Now that we’re camped way down near six thousand feet, the cold never arrives. There’s a stillness, a windlessness, on this flat sandy mesa, and I sleep cradled within it. The sky is gentle, the lightning-gnarled trees are gentle. The small soft stick-breakers do their dances beneath the moon. The mice run their errands.
I wake at 6:10 and sit on my sleeping pad, eating last night’s leftover cold pasta out of my cookpot, now with Sand in it. I feel hungover. 32 miles, blergh! My first big day on the CDT. Oof. My blood is thick and slow and my brain is full of fuzz. I blew my load yesterday, I’ve got nothing left. Time to do 34!
I have a stumbly sort of morning, everything feeling misaligned or out of order or badly packed. I fidget and snack and…
I’m continuing efforts to sleep outside in locations within walking distance from my house. We’re fortunate in Maine right now to be experiencing a cold front, just at the same time that the pesky, painful black flies would be a major player in any outdoor activity. The cold stopped them last night, plus the wind.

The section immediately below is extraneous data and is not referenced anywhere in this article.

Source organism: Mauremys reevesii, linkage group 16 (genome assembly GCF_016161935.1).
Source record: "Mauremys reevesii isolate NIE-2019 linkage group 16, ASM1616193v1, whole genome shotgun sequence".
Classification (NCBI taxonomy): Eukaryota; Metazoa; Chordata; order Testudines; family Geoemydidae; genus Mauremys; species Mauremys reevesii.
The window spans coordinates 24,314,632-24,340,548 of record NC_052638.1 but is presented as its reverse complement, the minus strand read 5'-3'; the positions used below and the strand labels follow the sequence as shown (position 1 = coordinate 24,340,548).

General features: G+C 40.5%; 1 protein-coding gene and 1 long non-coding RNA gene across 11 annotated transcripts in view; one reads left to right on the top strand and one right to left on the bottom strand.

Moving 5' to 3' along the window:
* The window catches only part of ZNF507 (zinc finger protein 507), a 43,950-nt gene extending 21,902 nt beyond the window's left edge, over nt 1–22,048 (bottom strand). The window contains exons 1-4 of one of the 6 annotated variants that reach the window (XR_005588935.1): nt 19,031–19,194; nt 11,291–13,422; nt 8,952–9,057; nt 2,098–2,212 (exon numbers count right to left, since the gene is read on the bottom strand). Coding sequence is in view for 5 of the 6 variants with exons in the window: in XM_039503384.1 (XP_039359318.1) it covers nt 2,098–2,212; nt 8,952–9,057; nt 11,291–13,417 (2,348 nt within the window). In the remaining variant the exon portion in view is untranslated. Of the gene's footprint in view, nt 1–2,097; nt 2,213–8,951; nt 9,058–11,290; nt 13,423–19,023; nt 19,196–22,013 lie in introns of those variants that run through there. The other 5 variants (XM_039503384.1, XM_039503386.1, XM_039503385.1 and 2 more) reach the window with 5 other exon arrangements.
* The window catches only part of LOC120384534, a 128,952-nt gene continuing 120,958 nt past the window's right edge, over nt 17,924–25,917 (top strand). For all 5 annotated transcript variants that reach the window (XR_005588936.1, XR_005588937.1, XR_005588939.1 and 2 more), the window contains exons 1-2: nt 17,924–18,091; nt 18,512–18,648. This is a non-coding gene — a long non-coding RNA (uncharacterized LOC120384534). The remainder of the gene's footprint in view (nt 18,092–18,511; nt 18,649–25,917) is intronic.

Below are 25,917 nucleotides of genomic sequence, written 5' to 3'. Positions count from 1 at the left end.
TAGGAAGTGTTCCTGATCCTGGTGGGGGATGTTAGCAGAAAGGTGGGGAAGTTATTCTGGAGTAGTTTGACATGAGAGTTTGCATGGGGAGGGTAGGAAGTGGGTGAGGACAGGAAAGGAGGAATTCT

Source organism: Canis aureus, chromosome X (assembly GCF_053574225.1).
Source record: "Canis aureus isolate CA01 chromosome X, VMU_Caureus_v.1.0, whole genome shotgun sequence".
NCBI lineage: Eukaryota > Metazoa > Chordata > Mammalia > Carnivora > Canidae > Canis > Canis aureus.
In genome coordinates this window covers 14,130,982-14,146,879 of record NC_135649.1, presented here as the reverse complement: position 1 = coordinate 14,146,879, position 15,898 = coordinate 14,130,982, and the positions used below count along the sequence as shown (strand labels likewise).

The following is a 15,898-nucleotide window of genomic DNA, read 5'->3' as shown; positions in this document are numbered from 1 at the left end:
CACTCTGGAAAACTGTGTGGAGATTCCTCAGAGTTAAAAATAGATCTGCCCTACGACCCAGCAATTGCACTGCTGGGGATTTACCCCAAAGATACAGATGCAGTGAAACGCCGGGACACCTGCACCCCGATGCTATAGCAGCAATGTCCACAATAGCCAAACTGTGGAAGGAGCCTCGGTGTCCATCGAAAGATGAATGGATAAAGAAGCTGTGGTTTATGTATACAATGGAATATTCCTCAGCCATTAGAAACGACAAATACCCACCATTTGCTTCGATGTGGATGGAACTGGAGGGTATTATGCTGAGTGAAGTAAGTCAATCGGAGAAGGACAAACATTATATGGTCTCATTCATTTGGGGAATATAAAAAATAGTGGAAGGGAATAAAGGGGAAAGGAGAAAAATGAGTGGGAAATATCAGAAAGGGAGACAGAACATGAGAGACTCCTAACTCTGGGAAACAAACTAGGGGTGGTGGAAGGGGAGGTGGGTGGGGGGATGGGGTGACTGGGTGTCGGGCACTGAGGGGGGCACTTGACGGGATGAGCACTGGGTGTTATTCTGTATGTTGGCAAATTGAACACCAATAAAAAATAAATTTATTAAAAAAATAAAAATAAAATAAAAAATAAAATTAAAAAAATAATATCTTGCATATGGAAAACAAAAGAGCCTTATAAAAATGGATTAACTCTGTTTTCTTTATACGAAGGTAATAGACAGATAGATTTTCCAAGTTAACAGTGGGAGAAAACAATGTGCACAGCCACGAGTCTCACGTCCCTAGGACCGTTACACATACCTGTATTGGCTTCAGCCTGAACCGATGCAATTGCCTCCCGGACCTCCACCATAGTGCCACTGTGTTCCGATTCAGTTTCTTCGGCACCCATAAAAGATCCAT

I spent the night on top of Moody Mountain with two of my backpacking pals, General Lee and General Tso. Tso came up from Bath and Lee has been living in Costa Rica since we hiked the Continental Divide Trail together in 2013. The three of us spent months together thru hiking the Appalachian Trail in 2007. The last time we were together was in 2011.
We decided to head up to sleep on top of Moody Mountain, cowboy style, on the spur of the moment. Tso had not planed to spend the night, but around 9:30, after it got dark, I asked Marcia to shuttle us up Moody Mountain Road, where she dropped us off at the start of an old abandoned woods road that led us up to the broad rocky, lichen and moss covered ledges that make up the top.
All we took with us were sleeping bags, pads, and backpacks to carry them in. I spent my second night in my new bivvy bag. Simplicity itself. We lounged around on our pads jabbering away under the stunning expanse of stars until the wind and the cold were persistent enough that we retreated to the warmth of our down sleeping bags.
We awoke just before the sun rose at 5 AM, an orange glow in the eastern sky. Tso had a long way to drive to attend a Memorial Day weekend event with his family, and Lee and I wanted to get in a bike ride before we headed off to Marcia’s own family celebration in Newcastle.
It took all of a minute to stuff the sleeping kits into our backpacks when we headed back along the ridge, then followed a rough and often obscure trail that dumped us out back on High Street where we made it back to the house.